During the last decade, hemophilia was characterized by an excess mortality when compared with the general population. HIV infection was responsible for the largest number of deaths (n = 24, 26% of deaths) and 16% of deaths were because of hepatocellular carcinoma or chronic liver disease (n = 15) resulting from a HCV infection. Overall, patients with severe hemophilia had a 5-fold higher risk of death than men in the general population. Without the effects of HIV and HCV, the rate of death among patients with severe hemophilia was 1.4-fold higher than expected. The remaining excess risk in all likelihood results from hemorrhages. Life expectancy of patients with severe hemophilia decreased compared with the earlier studies, mostly influenced by HIV. Patients with severe hemophilia not affected by hepatitis C or HIV had a life expectancy of 71 years, which can be compared with a life expectancy of the Dutch male population of 76 years.

In the survey of 1992, 93% of all Dutch hemophilia patients were sent a questionnaire, of whom 75% participated in the survey, and were subsequently followed for this study on mortality. Only two patients were lost to follow-up and we were able to retrieve 96% of all causes of death. This resulted in a complete cohort comprising a large population of hemophilia patients. There was no difference in severity of hemophilia or mean age between the responding and non-responding population to the questionnaire of 1992 and therefore we consider our data to be generalizable to the Dutch hemophilia population. Differences may exist between the responding and the non-responding population in the rates of HIV or hepatitis C. We cannot predict in which direction this might have influenced our results: either patients with HIV or hepatitis C are too ill to participate, which might lead to an underestimation of mortality, or are more willing to participate because of their disease. Theoretically, because the causes of death were reported by the treating hematologist or the general practitioner, there may have been discrepancies with the general population data gathered through the CBS. In some cases, the treating hematologists and general practitioners were present at time of death and informed the CBS on the cause of death, in other patients the physician present at the time of death informed both the treating hematologist and the CBS. Therefore, we do not expect this to be of large influence. As always in research on life expectancy, the findings may not hold for the present patients with hemophilia. Exclusion of effects of viral infections results in a reflection of the current situation for patients who have not been exposed to virally non-safe clotting products. In our cohort, no deaths were reported in the youngest age-category between 0 and 10 years. The youngest participant to this study was 4 months old, and therefore our study did not cover perinatal mortality. Because of the limited information on the presence of inhibitory antibodies, we have not been able to study the impact on mortality.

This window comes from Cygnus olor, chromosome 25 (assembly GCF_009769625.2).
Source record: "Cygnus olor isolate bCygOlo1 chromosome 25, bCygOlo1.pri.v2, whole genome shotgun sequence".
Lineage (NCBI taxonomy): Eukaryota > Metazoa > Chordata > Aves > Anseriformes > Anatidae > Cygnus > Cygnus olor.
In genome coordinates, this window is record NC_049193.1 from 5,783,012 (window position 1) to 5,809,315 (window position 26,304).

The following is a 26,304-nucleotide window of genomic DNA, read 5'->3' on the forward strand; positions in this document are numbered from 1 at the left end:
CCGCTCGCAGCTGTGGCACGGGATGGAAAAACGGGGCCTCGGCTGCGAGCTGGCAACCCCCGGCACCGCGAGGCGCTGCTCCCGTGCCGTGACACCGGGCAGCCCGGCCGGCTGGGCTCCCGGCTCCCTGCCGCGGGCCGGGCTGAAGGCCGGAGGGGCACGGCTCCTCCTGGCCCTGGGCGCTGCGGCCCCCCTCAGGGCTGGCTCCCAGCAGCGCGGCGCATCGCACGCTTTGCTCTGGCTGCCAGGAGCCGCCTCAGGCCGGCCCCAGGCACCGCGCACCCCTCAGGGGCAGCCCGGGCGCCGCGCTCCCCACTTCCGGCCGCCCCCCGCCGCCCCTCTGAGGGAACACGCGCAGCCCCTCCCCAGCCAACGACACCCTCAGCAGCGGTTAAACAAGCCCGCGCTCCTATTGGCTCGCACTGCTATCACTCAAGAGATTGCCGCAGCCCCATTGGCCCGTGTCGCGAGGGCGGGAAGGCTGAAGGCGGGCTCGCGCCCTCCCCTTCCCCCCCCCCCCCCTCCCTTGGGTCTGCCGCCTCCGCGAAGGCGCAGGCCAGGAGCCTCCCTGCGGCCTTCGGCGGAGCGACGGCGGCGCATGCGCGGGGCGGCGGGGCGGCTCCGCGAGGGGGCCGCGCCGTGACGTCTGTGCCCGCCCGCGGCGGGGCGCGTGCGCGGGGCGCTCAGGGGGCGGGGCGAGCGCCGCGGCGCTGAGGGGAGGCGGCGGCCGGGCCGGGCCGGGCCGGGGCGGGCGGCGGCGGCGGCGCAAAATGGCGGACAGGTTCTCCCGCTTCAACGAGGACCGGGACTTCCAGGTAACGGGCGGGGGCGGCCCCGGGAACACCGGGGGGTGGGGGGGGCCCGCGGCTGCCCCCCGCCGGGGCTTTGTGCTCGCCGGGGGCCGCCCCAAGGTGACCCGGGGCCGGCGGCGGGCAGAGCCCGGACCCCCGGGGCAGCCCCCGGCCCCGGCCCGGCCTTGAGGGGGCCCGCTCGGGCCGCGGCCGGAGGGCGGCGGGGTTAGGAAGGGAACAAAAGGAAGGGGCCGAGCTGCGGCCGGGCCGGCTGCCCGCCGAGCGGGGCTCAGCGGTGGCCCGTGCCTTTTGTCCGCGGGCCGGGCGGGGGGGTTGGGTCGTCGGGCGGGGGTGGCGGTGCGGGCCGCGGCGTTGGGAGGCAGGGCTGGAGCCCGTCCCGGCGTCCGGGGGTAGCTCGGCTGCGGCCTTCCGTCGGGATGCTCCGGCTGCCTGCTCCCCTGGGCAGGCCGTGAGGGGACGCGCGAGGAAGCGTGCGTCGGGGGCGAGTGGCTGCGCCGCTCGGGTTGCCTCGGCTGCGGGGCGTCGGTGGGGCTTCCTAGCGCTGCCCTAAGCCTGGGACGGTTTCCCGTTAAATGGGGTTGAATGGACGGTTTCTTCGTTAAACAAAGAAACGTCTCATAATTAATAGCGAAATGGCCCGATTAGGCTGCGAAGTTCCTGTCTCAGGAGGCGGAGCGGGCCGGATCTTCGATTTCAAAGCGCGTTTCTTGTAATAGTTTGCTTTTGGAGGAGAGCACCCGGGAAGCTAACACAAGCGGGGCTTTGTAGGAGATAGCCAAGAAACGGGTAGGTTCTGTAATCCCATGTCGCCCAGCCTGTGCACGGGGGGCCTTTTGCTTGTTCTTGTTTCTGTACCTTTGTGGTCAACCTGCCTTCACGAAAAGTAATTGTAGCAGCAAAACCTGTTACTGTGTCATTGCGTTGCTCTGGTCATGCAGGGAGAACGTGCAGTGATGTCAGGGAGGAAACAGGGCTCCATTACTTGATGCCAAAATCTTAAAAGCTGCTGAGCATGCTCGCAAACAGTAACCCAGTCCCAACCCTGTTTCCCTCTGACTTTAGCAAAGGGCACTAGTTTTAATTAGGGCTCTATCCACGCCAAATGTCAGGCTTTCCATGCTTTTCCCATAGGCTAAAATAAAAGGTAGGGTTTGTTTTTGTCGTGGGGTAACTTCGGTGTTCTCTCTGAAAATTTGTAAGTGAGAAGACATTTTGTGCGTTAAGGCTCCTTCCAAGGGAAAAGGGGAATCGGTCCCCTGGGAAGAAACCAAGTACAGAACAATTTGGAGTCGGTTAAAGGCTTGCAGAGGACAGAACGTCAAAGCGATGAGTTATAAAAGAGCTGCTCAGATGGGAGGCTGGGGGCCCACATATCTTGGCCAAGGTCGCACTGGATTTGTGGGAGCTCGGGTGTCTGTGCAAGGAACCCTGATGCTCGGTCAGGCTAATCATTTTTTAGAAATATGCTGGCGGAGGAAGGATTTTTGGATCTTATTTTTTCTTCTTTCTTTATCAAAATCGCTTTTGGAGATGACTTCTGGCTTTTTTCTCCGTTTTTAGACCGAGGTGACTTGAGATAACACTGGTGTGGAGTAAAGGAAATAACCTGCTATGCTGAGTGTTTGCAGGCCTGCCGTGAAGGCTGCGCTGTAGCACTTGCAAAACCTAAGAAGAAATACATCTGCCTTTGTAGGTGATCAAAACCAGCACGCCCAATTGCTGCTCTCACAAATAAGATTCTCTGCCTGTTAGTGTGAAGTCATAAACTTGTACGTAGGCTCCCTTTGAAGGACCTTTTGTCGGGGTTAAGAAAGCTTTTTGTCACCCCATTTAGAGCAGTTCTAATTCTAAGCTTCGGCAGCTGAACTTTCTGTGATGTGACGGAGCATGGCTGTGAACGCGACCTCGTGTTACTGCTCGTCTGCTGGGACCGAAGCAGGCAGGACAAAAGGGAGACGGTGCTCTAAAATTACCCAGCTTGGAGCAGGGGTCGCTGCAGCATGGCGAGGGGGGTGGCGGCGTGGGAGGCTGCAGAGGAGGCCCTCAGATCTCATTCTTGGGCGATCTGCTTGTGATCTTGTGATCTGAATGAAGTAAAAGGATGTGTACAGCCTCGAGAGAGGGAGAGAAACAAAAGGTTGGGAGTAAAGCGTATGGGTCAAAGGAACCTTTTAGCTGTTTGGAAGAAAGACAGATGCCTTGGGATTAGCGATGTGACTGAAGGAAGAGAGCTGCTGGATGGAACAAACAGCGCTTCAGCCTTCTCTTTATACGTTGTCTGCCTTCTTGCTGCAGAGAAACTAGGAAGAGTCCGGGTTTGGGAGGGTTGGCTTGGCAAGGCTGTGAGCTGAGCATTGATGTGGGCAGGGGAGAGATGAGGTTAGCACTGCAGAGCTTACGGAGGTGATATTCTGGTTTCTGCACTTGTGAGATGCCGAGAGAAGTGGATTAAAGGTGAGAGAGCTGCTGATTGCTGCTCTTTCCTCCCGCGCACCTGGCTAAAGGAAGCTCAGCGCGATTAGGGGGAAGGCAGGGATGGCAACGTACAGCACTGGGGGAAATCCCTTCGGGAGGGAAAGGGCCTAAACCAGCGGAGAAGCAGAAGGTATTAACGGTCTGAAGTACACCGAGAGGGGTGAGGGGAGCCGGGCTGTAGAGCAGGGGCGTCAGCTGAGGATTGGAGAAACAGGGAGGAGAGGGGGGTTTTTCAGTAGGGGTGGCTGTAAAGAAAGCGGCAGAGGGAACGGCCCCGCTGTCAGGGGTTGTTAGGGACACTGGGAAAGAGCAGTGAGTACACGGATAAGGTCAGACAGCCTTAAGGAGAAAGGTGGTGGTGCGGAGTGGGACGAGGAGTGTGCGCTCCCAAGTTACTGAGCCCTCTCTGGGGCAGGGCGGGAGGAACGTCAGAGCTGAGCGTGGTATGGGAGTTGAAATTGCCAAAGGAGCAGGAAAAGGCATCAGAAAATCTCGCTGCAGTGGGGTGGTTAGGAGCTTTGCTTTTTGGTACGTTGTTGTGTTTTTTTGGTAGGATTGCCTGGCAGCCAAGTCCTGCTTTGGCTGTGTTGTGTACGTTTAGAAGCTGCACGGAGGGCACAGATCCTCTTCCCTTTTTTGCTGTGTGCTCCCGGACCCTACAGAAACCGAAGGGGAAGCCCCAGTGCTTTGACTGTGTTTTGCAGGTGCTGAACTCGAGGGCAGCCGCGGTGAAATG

Our study shows a 2-fold increased mortality for patients with hemophilia; in patients with severe hemophilia, this was even a 5-fold increase. We estimated the future mortality patterns in patients with hemophilia by excluding the death because of HIV or hepatitis C as these infections will not likely impact on the future mortality of patients with hemophilia. Although not statistically significant, there still appeared to be a trend toward a moderately but enduring increased mortality for patients with hemophilia, especially in severe hemophilia. As nowadays products are safe from transmission of HIV and hepatitis C, preventive efforts should focus on factors causing this remaining excess mortality. The most important factor is an increased risk of death of hemorrhages, either intracranial or resulting from trauma. Although mortality of HCV and HIV is extensive and the numbers for comparison with the general population are limited, there seems to be a higher incidence of death from intracranial hemorrhages in patients with severe, moderate, and mild hemophilia. This indicates the importance of adequate and specialized care for hemophilia patients. Although we also observed a high number of other hemorrhages, for example resulting from trauma, we were not able to make a comparison with the general population. A second factor of impact could be deaths from hepatitis C that had not been reported as such. However, as the hepatitis C status is well known and a good registration is used by treating physicians, this is probably of limited influence.